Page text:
In my previous article about creating a "mountable" disk image in GNU/Linux, I explained how to create a file that effectively mimics the functionality of a disk: I explained how to create a file which will then be used, in turn, to contain directories and files. In this article I will explain how to make the next natural step: encrypt that file.
There is a belief that democracies respect the rights of their citizens. Well, they don't. There is a great deal of cant written about that but even the democratic modern state has become so big, so intrusive and utterly overbearing that its cancerous tentacles have insinuated themselves into every orifice of the body politic. No sooner has one threat to personal and internet freedom receded than another springs up like proverbial dragon's teeth. One of Hecate's children of the night has been brewing for a while and is set to make its way onto the statute book here in the UK.
On Sunday, August 5, 2007 Bush signed the revised Foreign Intelligence Surveillance Act (FISA) into law, in which the U.S. Congress spinelessly caved in and gave legal authority to the Bush administration to continue to intercept and spy on electronic communications. Then, on Thursday, August 16, 2007 the whole worldwide Skype network goes down. Coincidence? I think if you use Skype, you should now be very, very, concerned about the privacy of your calls and had better start considering using FOSS alternatives.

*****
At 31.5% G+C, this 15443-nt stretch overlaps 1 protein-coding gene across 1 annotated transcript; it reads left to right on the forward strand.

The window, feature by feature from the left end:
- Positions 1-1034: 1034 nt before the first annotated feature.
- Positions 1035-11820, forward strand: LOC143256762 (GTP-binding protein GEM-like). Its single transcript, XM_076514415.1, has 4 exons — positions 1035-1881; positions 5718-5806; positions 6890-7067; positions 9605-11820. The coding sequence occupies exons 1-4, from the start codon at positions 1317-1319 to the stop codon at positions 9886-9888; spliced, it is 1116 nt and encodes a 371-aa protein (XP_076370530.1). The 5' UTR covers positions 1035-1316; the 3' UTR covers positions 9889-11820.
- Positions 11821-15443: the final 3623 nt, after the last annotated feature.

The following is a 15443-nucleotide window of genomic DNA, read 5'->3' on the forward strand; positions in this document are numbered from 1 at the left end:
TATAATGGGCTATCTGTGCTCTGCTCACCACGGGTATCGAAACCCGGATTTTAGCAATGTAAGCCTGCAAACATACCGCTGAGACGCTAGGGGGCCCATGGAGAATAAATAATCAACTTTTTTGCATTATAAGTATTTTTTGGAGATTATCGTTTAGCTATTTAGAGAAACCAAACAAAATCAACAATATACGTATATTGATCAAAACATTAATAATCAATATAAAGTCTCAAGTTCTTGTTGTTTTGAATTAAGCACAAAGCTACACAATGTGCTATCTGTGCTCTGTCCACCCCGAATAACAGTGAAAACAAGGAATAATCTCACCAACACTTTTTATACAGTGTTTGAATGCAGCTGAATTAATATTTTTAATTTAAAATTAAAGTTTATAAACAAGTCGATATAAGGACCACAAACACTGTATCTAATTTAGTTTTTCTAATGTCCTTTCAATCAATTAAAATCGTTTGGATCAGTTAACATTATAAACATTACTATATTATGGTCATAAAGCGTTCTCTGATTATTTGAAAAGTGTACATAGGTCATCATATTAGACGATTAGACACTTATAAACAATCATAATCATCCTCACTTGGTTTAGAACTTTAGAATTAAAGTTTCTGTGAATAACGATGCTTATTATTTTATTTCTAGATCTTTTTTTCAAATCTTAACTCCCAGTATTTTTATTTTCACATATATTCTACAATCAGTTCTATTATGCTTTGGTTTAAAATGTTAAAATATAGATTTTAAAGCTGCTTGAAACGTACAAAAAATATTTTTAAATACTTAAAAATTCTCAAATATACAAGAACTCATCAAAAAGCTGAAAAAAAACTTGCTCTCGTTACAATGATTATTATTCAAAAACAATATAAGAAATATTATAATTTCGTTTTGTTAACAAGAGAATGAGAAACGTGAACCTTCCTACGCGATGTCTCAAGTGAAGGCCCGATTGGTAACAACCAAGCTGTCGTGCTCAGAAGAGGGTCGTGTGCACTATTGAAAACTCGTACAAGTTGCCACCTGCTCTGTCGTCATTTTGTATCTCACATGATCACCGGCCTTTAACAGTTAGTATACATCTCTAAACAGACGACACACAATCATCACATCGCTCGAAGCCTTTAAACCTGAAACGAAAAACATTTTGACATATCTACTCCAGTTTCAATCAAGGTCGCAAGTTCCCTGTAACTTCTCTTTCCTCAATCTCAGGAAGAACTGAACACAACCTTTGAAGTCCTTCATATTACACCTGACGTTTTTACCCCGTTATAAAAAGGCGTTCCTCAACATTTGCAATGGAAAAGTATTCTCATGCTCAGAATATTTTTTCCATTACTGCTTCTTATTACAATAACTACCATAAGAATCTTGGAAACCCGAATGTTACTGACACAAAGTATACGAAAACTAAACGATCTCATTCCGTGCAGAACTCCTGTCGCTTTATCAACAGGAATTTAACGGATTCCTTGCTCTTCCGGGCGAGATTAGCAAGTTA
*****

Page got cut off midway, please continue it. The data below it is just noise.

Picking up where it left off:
In my last article my laptop had died a spectacular death from a full cup of coffee. I had to send it into the IBM depot, where they replaced nearly everything but the battery. Including the hard drive.
My files were all properly backed up, and I was even able to retrieve the few files I had worked on that day by connecting the drive to another computer. So when the service depot called and said they wanted to replace the drive, I said go ahead.